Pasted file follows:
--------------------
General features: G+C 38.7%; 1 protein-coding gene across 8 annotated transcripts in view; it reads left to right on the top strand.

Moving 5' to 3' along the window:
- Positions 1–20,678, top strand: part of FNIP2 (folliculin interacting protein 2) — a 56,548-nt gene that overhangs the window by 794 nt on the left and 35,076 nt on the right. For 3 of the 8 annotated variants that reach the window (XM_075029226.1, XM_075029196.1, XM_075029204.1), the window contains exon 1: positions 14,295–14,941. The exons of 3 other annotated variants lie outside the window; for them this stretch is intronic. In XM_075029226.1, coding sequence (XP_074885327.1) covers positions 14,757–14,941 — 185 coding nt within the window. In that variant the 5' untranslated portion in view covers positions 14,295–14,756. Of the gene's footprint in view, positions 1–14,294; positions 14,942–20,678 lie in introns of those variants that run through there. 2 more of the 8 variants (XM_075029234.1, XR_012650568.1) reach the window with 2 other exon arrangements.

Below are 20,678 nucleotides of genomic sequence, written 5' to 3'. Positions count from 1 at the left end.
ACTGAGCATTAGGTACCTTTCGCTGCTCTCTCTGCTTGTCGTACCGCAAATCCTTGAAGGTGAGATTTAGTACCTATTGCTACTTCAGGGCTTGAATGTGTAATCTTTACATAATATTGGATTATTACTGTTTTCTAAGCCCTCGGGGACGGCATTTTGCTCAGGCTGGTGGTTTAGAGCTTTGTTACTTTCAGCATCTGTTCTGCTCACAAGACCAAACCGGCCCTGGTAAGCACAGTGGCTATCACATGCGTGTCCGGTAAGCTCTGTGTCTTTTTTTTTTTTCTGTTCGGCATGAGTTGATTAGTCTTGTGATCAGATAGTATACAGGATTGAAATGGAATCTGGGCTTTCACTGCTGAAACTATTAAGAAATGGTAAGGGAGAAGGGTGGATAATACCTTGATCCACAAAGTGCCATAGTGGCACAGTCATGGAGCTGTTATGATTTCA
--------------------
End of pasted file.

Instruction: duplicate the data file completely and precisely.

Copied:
General features: G+C 38.7%; 1 protein-coding gene across 8 annotated transcripts in view; it reads left to right on the top strand.

Moving 5' to 3' along the window:
- Positions 1–20,678, top strand: part of FNIP2 (folliculin interacting protein 2) — a 56,548-nt gene that overhangs the window by 794 nt on the left and 35,076 nt on the right. For 3 of the 8 annotated variants that reach the window (XM_075029226.1, XM_075029196.1, XM_075029204.1), the window contains exon 1: positions 14,295–14,941. The exons of 3 other annotated variants lie outside the window; for them this stretch is intronic. In XM_075029226.1, coding sequence (XP_074885327.1) covers positions 14,757–14,941 — 185 coding nt within the window. In that variant the 5' untranslated portion in view covers positions 14,295–14,756. Of the gene's footprint in view, positions 1–14,294; positions 14,942–20,678 lie in introns of those variants that run through there. 2 more of the 8 variants (XM_075029234.1, XR_012650568.1) reach the window with 2 other exon arrangements.

Below are 20,678 nucleotides of genomic sequence, written 5' to 3'. Positions count from 1 at the left end.
ACTGAGCATTAGGTACCTTTCGCTGCTCTCTCTGCTTGTCGTACCGCAAATCCTTGAAGGTGAGATTTAGTACCTATTGCTACTTCAGGGCTTGAATGTGTAATCTTTACATAATATTGGATTATTACTGTTTTCTAAGCCCTCGGGGACGGCATTTTGCTCAGGCTGGTGGTTTAGAGCTTTGTTACTTTCAGCATCTGTTCTGCTCACAAGACCAAACCGGCCCTGGTAAGCACAGTGGCTATCACATGCGTGTCCGGTAAGCTCTGTGTCTTTTTTTTTTTTCTGTTCGGCATGAGTTGATTAGTCTTGTGATCAGATAGTATACAGGATTGAAATGGAATCTGGGCTTTCACTGCTGAAACTATTAAGAAATGGTAAGGGAGAAGGGTGGATAATACCTTGATCCACAAAGTGCCATAGTGGCACAGTCATGGAGCTGTTATGATTTCA